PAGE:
The opinion recounts Van Houten’s troubled life which included her parents’ divorce; an illegal abortion arranged by her mother; and extensive use of LSD, marijuana, and alcohol. It disclosed how she met Manson and was indoctrinated into believing he was “Christ reincarnated.” She told the CBPH how she strove to convince Manson she was “committed to his cause, saying she “needed to belong, it’s an embarrassing thing to say at this age, how weak I was and how needy I was.”

Parole in California is governed by both the State constitution and several procedural steps which are determined by the laws that were in effect at the time of the prisoner’s initial sentencing. The California Constitution gives the governor the authority to review parole recommendations made by CBPH, which conducts “parole suitability hearings” for adult inmates. The CBPH found Van Houten “suitable for parole in 2016, 2017 and 2019.” The Board’s extensive risk assessment by psychiatrists and other experts recounted how Van Houten now “wished to take full responsibility for her behavior without minimizing her role or externalizing blame…. (and her) expressions of remorse for the victims appeared genuine. At present, the risk factor, lack of insight, is not present.”

The CBPH issued a decision that found Van Houten suitable for parole because she qualified as a “youthful offender” at the time of her crime and because of her “positive behavior over the subsequent 50 years that indicates that participated in long-time reflection, maturity of judgment… appreciation of human worth, and remorse for the things that 19 years old.”

Despite this positive finding, however, and her young age at the time of the LaBianca murders, Section 8 of Article V of the California Constitution, gives the Governor the right to conduct an independent review of the entire record to determine whether the inmate currently poses a threat to public safety. It gives the Governor “the general authority to grant reprieves, pardons, and commutations of sentence.”

The Court of Appeals acknowledged the Governor’s constitutional authority to reverse parole grants, but “nonetheless conclude(s) that (his) reversal is not supported by a modicum of evidence in the record.” In fact, they wrote, it did identify and discussed the factors that led to her crimes and said, “There is no indication of “a latent underlying factor that potentially could result in violent conduct, nor has the Governor identified one.” In addition, the opinion concluded that the Governor’s other stated reasons for reversing parole, “do not withstand scrutiny... (and) it is unreasonable to compare Van Houten’s descriptions of her emotions during the crime now, after decades of therapy, self-help programming and reflection, to how she characterized her feelings at age 19, while still deeply enmeshed in drug abuse and the Manson cult.” Instead, she has shown “extraordinary rehabilitative efforts, insight, remorse, realistic parole plans, support from family and friends, (and) favorable institutional reports.” Her four earlier parole grants from the CBHB also weighed in.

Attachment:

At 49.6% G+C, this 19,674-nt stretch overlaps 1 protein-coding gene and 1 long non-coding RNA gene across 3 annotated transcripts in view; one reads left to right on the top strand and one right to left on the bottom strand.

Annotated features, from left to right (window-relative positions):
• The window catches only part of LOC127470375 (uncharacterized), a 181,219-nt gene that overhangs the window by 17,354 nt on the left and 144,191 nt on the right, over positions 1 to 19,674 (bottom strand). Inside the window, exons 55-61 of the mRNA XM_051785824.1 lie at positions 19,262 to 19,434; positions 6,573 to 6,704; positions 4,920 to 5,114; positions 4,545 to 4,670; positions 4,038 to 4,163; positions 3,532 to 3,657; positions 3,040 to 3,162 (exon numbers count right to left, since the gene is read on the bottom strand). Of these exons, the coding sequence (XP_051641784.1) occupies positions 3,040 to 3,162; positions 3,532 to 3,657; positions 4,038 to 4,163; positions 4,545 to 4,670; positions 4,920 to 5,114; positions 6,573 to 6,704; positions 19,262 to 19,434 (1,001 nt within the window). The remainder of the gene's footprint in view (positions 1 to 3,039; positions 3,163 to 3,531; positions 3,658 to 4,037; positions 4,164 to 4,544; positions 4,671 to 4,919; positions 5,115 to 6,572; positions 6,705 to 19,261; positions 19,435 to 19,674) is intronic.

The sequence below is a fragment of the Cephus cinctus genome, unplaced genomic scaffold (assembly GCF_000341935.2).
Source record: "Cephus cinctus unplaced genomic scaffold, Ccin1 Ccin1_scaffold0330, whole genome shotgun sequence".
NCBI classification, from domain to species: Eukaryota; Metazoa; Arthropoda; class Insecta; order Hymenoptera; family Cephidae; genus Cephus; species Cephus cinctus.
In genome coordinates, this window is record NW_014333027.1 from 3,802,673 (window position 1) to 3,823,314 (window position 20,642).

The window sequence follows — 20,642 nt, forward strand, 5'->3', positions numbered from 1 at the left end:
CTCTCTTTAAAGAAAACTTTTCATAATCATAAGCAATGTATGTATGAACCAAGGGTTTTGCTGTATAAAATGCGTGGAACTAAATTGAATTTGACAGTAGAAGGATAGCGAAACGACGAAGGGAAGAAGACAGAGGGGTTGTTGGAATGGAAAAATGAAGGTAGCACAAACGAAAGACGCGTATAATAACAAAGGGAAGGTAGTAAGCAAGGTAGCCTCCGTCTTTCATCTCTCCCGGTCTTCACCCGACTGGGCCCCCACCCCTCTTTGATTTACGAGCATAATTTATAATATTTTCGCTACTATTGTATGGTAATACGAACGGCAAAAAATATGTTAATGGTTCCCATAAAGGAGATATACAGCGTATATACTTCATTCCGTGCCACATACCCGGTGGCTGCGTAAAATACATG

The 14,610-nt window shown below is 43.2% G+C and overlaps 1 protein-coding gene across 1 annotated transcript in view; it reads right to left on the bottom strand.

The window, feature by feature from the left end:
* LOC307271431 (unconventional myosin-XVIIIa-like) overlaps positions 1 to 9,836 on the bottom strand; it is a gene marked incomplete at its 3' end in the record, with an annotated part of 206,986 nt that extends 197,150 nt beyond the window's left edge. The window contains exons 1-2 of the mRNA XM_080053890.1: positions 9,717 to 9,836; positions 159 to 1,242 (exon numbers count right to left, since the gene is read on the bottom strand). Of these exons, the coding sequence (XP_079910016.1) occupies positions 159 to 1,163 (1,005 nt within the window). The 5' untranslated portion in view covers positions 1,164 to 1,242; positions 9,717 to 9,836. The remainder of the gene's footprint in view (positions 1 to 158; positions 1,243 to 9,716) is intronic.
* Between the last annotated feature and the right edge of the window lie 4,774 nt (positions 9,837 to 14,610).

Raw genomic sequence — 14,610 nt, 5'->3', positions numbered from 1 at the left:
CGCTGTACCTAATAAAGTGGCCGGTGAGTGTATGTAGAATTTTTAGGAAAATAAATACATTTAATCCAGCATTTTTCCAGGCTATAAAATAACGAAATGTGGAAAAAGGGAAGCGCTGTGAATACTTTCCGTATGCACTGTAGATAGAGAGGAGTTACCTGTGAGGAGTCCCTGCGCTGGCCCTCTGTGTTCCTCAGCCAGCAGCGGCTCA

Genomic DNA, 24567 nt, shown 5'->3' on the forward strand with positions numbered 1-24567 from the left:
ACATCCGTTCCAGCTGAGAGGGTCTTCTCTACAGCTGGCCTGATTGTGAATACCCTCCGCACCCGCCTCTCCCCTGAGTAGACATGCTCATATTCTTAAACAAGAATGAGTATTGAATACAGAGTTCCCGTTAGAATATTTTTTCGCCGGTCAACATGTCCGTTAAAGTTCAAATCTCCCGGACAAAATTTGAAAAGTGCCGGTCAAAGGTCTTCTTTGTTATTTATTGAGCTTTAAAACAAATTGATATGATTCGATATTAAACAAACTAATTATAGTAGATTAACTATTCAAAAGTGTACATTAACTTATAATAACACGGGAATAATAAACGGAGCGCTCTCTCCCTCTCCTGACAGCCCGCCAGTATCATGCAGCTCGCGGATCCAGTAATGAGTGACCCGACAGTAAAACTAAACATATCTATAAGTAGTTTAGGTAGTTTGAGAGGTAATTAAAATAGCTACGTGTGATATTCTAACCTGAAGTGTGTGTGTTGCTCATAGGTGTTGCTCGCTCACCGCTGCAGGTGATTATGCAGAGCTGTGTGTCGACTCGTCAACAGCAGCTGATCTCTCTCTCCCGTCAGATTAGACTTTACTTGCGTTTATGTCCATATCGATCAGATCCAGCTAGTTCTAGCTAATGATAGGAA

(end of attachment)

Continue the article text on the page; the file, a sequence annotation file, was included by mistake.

At age 74, Leslie Van Houten has been given a second chance at life. She is now “suitable for parole,” and the CBPH was directed by the court to “conduct its usual proceedings for a release.”

Maureen Rubin
Maureen Rubin
Maureen is a graduate of Catholic University Law School and holds a Master's degree from USC. She is a licensed attorney in California and was an Emeritus Professor of Journalism at California State University, Northridge specializing in media law and writing. With a background in both the Carter White House and the U.S. Congress, Maureen enriches her scholarly work with an extensive foundation of real-world knowledge.